Utilities have long been a source of income for investors. However, utility common stocks, with their traditionally ample dividend yields, have been the main source of such income for investors. But there are some better alternatives out there if you are willing to dig a bit and in this article, we'll take a look at an issue that now belongs to Exelon (NYSE:EXC) and could provide your portfolio with a boost of income. That particular issue is the PECO Energy Capital Trust III (KTH).
First, we'll define exactly what KTH is. As the name suggests KTH is a trust but not in the traditional sense. KTH is a third party trust preferred which means that the trust, which is administered by a third party, issues shares and then uses the proceeds to buy the underlying debt for the trust. In this case, the underlying debt is the Subordinated Deferrable Interest Debentures Series D, due 2028. That is a mouthful so let's define what the underlying debt is and how it affects the payments of KTH.
The important thing to understand with KTH or virtually any other third party trust preferred is that you are essentially buying the company's debt. If you peel back the legal layers of the transaction you are simply buying debt of the issuing company via purchasing shares in a trust instead of directly purchasing debt. In this case, the issuing company was PECO energy but that company was merged with Exelon some years ago. Thus, this issue is now ultimately funded by Exelon.
Now that we know what KTH is we can work on describing the characteristics of it and what it means for your income. First, the underlying debentures are subordinated. This just means that in the event of a bankruptcy there are higher tiers of debt that would get paid out before KTH. This is obviously undesirable but also not unusual in the trust preferred world. It is something to keep in mind as if Exelon runs into financial trouble to the point where bankruptcy is an option, you need to head for the exits with KTH. You can judge for yourself if you think that's likely at this point but I personally don't.
Second, the interest payments on the debenture are deferrable, which means that the trust can withhold interest payments to holders of KTH for a maximum of five years before the interest must be paid. Now, if interest payments are deferred for some reason the trust must still make the payments; the issue is still cumulative so you are entitled to the interest payments, you just may be forced to wait. Again, there is no reason why this would happen unless Exelon was on the brink of bankruptcy but it is something to keep in mind. Even though deferrable interest payments are not ideal at least the issue is cumulative.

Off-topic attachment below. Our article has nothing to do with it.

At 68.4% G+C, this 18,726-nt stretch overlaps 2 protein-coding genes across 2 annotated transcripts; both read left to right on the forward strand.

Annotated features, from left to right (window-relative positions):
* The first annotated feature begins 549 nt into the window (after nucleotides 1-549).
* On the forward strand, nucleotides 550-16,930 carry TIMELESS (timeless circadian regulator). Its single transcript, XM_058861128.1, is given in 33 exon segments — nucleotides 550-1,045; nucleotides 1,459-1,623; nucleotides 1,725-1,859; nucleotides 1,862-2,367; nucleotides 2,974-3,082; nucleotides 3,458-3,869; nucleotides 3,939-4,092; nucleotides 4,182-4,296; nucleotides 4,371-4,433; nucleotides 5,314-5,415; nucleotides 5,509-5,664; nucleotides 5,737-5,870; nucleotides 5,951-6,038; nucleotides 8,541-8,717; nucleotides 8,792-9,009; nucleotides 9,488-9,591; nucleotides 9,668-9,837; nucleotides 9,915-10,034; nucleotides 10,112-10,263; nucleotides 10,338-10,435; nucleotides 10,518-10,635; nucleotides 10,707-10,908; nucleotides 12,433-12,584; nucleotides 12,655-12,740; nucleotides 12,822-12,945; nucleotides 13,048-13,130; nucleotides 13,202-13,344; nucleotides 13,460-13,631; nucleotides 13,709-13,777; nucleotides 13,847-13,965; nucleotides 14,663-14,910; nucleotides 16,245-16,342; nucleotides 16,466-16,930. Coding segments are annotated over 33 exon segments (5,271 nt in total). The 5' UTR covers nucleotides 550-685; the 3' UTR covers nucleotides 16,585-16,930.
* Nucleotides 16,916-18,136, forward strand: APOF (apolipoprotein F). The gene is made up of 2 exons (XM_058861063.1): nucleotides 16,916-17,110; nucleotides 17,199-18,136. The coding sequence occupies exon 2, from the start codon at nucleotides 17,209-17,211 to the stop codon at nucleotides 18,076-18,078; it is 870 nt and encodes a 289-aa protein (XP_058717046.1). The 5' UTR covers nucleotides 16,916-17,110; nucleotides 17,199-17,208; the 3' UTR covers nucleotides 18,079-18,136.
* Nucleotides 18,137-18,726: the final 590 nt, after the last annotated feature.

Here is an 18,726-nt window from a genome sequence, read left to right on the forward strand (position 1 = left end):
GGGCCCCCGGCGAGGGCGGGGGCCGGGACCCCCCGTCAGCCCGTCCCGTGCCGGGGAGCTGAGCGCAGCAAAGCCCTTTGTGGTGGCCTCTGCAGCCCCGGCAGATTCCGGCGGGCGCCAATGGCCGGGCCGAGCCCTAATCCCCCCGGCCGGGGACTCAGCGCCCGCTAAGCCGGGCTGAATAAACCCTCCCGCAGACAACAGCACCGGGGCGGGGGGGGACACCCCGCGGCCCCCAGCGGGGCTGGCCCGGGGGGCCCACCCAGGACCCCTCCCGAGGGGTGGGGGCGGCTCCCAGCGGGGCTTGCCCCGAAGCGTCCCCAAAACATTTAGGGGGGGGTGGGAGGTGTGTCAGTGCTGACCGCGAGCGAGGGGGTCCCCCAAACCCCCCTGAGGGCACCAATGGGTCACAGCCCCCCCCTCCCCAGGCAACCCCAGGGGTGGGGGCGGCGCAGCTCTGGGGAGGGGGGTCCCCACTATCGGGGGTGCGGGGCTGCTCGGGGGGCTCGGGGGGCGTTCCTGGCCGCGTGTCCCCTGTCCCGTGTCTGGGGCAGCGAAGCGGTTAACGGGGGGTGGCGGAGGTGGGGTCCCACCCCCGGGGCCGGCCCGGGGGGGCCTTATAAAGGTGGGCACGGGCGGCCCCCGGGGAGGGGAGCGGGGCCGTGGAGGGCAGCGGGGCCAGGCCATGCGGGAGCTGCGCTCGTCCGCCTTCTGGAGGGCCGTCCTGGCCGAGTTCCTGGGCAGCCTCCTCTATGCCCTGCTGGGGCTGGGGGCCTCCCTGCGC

Finally, as I mentioned earlier, the trust is set to mature in 2028. This means you've got 14+ years left if you want to own this security to collect interest payments before it matures. There is a clause in the prospectus that allows Exelon to call this issue if there is an "adverse tax event" but other than that, it is noncallable. In addition, if the issue is called holders receive not only the $25 issue price but also an additional payment of $2.10 in addition to any accrued and unpaid interest payments. Thus, the call price of this issue is actually $27.10 instead of $25. With that in mind the issue being called wouldn't be such a bad thing and the additional $2.10 payment makes it undesirable for Exelon to call it in the first place.
Now that we understand what we're dealing with we can take a look at the price and yield of the issue. KTH was issued in $25 denominations that trade on the NYSE. As of yesterday's close KTH was trading for $28.00, implying a significant premium to its issue price. However, with the issue callable only at $27.10 I'd suggest that the issue price of $25 is irrelevant when considering the premium the issue trades for. Regardless, the coupon on the issue is $2 per share annually paid out in semiannual installments. Basically, at the end of April and October of each year holders will receive $1 per share of KTH owned as interest payments from the trust. And with shares currently trading for $28 the current yield of 7.14% is lower than the coupon rate of 8% but it is still a very strong yield indeed. Plus the issue is cumulative so there is some added protection there.
KTH is somewhat of a complicated issue but it also offers investors a chance to own a high-yielding utility security with strong protections built in for the off chance that there is some kind of bankruptcy event. Semiannual interest payments aren't ideal for income investors that rely on their securities to cover living expenses but in a retirement account for long-term holders, it shouldn't matter. The interest payment status of this issue also means the favorable dividend tax treatment is not in effect with KTH but again, in a retirement account that won't matter. These are simply things you must keep in mind for your own personal situation to decide if KTH is right for you or not. I like KTH for its cumulative interest payments and strong yield but it is certainly not for everyone. Plus, the added protection of the $27.10 effective call price is an extra kicker that makes this issue even more attractive.
Disclosure: I have no positions in any stocks mentioned, and no plans to initiate any positions within the next 72 hours. I wrote this article myself, and it expresses my own opinions. I am not receiving compensation for it (other than from Seeking Alpha). I have no business relationship with any company whose stock is mentioned in this article.